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The United Nations has just launched an information system to improve the exchange of weather, climate and water data. The World Meteorological Organization (WMO) Information System simplifies the international exchange of this information, while reducing costs, and exploiting the latest communications technologies. This service is expected to aid disaster risk reduction, water management, food security, […]


More Shrubbery Expected in Warming World

by Matt Ball on December 9, 2011

Researchers looking at Landsat imagery over a 20-year period in Northern Quebec have shown an increase in shrubs and grasses with a warming world. The detailed study is one of the first to show detailed views of the impact of warming on plant distribution and density in northern areas of North America. Much of the […]

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NASA successfully launched the NPOESS  (National Polar-orbiting Operational Environmental Satellite System) Preparatory Project (NPP) satellite early this morning from Vandenberg Air Force. The polar-orbiting satellite is a joint project between NASA and NOAA, with NASA using it as a research project and NOAA collecting weather details for forecasting and environmental monitoring. The satellite features five […]


NSF Begins Large Study on Sustainable Cities

by Matt Ball on October 12, 2011

The National Science Foundation (NSF) has awarded a $750,000 grant to a consortium of 20 U.S. universities, two national labs and three international partners for the new Sustainable Cities – People, Infrastructures and the Energy-Climate-Water Nexus project. The grant seeks to develop harmonized methods, open datasets and shared curriculum on the topic of sustainable cities […]


Climate Corp. is the new name of a company started by two former Google employees that have been applying big data analysis to climate data since 2006. The company first focused on weather, compiling all the freely available data from the U.S. Weather Service, and selling the insight to businesses dependent on weather forecasts as […]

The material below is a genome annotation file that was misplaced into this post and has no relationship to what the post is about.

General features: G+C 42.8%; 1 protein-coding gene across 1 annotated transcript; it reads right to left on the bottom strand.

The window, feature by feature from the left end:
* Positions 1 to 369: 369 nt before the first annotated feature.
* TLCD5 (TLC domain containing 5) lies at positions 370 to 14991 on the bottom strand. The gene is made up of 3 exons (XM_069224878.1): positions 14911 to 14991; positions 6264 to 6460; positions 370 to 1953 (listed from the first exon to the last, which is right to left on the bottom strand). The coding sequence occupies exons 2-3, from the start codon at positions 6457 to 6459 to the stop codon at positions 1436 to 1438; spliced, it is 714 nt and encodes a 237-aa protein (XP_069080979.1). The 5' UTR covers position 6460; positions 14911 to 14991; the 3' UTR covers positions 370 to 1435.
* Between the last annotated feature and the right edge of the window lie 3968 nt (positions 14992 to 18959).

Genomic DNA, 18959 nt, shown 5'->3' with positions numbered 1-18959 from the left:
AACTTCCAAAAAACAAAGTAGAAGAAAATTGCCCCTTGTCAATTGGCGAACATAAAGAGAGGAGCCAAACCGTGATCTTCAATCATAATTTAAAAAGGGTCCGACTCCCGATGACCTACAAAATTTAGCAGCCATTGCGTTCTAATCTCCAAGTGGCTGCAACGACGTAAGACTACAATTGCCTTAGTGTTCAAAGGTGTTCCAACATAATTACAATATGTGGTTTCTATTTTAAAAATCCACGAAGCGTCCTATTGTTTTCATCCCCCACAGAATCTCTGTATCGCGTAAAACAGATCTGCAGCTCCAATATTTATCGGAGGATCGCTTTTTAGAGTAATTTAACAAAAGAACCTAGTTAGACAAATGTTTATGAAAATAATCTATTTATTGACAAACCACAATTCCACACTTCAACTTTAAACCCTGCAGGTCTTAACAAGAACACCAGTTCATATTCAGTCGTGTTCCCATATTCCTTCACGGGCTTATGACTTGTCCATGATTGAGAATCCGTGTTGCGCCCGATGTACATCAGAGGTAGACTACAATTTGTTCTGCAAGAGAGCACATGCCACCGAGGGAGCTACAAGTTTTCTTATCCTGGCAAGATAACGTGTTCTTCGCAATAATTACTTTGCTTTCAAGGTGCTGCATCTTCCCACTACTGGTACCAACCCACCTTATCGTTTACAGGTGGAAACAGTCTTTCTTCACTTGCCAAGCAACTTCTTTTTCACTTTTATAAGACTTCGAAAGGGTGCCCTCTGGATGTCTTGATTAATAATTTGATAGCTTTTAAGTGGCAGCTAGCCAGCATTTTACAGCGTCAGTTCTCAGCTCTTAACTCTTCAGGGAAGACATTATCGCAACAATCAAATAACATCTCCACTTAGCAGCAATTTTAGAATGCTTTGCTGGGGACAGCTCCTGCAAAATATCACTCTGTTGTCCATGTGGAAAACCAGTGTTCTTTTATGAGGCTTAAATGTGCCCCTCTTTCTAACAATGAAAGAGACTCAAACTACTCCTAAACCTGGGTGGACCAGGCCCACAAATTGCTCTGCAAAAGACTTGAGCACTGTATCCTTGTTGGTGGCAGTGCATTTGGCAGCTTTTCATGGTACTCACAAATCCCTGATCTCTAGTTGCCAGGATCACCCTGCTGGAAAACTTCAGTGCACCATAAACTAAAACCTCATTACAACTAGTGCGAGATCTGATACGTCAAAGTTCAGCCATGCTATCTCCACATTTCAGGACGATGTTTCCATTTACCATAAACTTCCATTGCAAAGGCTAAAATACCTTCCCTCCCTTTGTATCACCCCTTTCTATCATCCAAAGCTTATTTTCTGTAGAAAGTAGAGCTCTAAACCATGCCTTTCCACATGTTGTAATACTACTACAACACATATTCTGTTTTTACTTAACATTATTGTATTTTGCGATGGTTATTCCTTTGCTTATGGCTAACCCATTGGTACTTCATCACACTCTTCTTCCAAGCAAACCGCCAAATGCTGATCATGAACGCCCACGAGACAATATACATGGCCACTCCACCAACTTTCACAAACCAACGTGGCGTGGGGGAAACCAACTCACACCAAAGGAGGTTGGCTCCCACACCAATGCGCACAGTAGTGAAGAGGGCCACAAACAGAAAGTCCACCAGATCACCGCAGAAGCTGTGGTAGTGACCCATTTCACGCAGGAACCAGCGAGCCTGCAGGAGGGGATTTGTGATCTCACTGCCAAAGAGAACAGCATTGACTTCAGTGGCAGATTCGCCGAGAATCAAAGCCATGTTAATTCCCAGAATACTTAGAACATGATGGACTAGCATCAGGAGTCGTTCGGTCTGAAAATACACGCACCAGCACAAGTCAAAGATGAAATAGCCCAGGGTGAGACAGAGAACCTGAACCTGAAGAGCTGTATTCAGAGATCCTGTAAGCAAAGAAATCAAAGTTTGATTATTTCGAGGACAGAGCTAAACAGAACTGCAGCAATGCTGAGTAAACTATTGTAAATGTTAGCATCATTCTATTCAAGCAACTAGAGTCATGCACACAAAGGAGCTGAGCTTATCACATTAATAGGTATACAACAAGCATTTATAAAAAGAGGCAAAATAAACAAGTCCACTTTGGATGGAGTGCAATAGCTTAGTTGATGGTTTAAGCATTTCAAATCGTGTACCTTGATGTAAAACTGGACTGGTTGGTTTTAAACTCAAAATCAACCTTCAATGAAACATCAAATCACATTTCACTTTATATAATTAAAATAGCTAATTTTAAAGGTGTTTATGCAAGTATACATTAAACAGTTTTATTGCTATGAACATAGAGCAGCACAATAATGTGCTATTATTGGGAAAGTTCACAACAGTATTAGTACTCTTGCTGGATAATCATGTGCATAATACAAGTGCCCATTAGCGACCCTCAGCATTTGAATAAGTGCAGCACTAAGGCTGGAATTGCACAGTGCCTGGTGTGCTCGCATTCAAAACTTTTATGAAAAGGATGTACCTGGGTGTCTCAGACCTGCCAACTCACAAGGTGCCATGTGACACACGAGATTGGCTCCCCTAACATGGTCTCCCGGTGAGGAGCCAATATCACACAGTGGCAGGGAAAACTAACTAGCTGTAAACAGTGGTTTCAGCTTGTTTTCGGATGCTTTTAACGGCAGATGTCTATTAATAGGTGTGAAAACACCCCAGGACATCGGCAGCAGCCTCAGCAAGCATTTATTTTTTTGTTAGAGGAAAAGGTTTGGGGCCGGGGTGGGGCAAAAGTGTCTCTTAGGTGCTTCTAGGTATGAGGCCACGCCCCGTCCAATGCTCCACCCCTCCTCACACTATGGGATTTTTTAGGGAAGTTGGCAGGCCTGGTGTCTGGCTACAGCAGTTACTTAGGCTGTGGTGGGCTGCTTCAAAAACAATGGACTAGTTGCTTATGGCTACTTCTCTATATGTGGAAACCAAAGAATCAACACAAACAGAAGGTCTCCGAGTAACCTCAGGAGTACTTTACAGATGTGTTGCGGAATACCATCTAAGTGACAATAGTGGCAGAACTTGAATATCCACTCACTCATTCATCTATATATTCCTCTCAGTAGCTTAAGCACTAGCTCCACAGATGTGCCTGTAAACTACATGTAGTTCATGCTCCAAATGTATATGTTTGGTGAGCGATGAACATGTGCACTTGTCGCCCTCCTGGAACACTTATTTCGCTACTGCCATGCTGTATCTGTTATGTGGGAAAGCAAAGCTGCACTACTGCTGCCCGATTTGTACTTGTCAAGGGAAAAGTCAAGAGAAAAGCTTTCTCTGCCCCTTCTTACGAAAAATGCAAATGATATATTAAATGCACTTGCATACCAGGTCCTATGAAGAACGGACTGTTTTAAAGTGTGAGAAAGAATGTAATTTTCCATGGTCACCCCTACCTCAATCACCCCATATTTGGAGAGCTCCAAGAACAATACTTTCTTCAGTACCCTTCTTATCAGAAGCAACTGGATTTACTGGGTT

GIS Helps Create ClimateWise Communities

by Matt Ball on September 1, 2011

The GEOS Institute, based in Ashland, Oregon, has developed tools and methodology to help communities respond and adapt to the pressures of climate change. Yesterday, I attended a presentation at the GIS in the Rockies by Jessica Leonard, geospatial analyst at the institute, and learned more about their approach and their projects. Leonard stated at […]


This map just released by the NOAA Environmental Visualization Laboratory illustrates the 2,755 daytime and 6,171 nighttime heat records broken across the United States in July of 2011.  Each heat record point reveals a map that almost reveals the complete outline of the contiguous United States, showing how widespread the high heat was across the […]


Researchers from MIT, the University of Maryland, and the Santa Fe Institute have come up with a new model that predicts the maximum tree height in different environments across the United States. The model has inputs on temperature, precipitation, humidity and solar radiation, and uses these measurements to compute how tall a tree is likely […]


Visualizing ‘Slow Violence’

by Matt Ball on June 30, 2011

The Chronicle of Higher Education has a thought-provoking piece by Rob Nixon about the need, and the difficulty, of visualizing and communicating the impacts of slowly evolving crises. He outlines the challenge of conveying the impacts of climate change, deforestation, oil spills, ocean acidification and a host of other slowly evolving issues of global impact […]


New Online Map Documents Climate Change Impacts

by Matt Ball on June 22, 2011

The Union of Concerned Scientists (UCS) launched an online mapping site today that documents and tracks the impacts of climate change. The Climate Hot Map contains details of five subject areas: people (public health, food supplies and the economy), lakes and rivers, the oceans, ecosystems and temperatures. The site allows users to zoom into areas […]